Saturday, 21 October 2017

Heartbreaking And Powerful Photo Of Parents Both On Life Support Saying Goodbye To Each Other (8 pics)


Jim Minnini, 58, has was diagnosed with lung cancer and has been fighting it with the support of his caring sons and a loving wife, Cindy Ireland, for eight years. But his condition worsened in the last few months. 


Cindy worried so much about her husband that she suffered a heart attack and was put on life support herself. First they were in the different hospitals but his dad's last wish was to see his wife once again before he dies.

They were married for 23 years and Jim was "adamant" he wanted to be with his wife in his final moments. That was the first time in the history of hospital that they accepted two patients on life support to be brought into the same room to be together.





Some People Have Really Bizarre Sexual Fantasies (18 pics)



















Friday, 20 October 2017

How Tea Prevents Arterial Aging

Our endothelium, the inner lining of our blood vessels that controls the function of every artery in our body, “appears to play a critical role in a variety of human disorders, including peripheral vascular disease, stroke, heart disease, diabetes, insulin resistance, chronic kidney failure, [cancer, and blood clots]….”
Unfortunately, endothelial cells only live about 30 years, and their replacements don’t seem to function as well. So, “[a]s men and women approach the ages of 40 and 50, there is a progressive decline in endothelial function.” At age 50 or 60, we “can no longer tolerate this risk-factor burden that [we] were once able to tolerate at age 10 or 20,” thanks to this progressive decline in endothelial function.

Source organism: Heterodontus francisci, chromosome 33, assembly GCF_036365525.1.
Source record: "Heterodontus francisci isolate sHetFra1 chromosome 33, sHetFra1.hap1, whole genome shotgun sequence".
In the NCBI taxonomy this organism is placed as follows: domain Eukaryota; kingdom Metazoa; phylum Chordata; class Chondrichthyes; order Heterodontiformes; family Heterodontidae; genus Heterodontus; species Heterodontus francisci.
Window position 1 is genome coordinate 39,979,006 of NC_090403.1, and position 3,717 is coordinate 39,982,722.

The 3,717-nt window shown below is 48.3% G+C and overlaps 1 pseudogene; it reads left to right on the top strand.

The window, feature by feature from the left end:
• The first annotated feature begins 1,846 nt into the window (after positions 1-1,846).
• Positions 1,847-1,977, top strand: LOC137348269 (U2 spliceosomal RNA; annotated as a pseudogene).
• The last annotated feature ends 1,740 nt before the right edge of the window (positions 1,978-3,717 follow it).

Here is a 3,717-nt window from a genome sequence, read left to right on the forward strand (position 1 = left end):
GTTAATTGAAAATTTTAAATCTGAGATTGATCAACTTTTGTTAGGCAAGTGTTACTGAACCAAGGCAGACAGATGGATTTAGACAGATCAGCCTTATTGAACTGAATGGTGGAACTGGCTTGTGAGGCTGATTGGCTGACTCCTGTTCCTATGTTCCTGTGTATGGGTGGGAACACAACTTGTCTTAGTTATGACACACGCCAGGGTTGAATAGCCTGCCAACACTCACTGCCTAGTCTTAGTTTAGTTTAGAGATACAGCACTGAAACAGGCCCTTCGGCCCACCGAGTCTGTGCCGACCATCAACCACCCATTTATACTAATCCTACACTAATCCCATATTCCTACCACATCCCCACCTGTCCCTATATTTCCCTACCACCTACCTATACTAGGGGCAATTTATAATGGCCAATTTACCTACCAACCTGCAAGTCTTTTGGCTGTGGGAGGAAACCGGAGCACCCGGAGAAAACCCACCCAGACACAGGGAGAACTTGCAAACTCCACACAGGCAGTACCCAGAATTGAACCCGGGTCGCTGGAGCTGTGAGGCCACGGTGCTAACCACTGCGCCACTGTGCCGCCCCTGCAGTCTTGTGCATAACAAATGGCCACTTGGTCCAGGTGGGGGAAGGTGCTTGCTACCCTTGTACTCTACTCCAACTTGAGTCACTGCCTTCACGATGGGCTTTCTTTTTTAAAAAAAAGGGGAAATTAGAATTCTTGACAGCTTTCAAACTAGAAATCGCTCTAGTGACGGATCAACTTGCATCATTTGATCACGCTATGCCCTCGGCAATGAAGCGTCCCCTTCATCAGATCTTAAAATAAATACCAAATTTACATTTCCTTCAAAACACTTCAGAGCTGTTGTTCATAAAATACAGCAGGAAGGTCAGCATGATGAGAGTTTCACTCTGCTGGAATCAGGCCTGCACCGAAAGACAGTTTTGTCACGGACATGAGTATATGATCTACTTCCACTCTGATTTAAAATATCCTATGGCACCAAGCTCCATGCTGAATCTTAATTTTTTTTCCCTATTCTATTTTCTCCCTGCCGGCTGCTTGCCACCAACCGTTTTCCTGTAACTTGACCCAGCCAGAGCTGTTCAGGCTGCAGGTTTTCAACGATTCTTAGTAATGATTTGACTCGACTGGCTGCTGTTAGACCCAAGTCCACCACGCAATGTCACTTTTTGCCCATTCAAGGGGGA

However, there is increasing data to suggest that age is not an immutable risk factor—the decline in artery function is not just an inevitable consequence of aging.
Researchers did not see the same progressive decline in a Chinese population studied. The older Chinese people in their 60s had the arterial function of young folks in their 20s. “These data suggest that progressive endothelial dysfunction is not an inevitable consequence of aging but might be related to prolonged exposure to environmental factors more prevalent in westernized countries than in China.” What could it be? 
Traditional Chinese diets include green tea, which has been shown to have a beneficial effect on endothelial function within 30 minutes of consumption, lasting about two hours. It wasn’t the caffeine, which alone had no effect. They suspect it was the flavonoid phytonutrients in the leaves.
Black tea appears to work about just as well as green tea, but then why is green tea associated with lower heart disease risk while black tea is not? In fact, in two British studies, tea consumption was associated with an increased risk of coronary artery disease. Maybe it’s because the Brits commonly drink their tea with milk, whereas green tea is typically drank straight? If only there were a country that drank black tea, but without milk. There is. The Netherlands. In those studies, black tea was associated with the same drop in risk as the green tea studies. So, maybe it is the milk. But you can’t really know until you put it to the test.
Researchers found the “addition of milk to black tea completely prevents the biological activity of tea in terms of improvement of endothelial function.” So, that could explain it. It appears the milk protein casein is the culprit, though soy protein was recently found to have the same nutrient binding effect.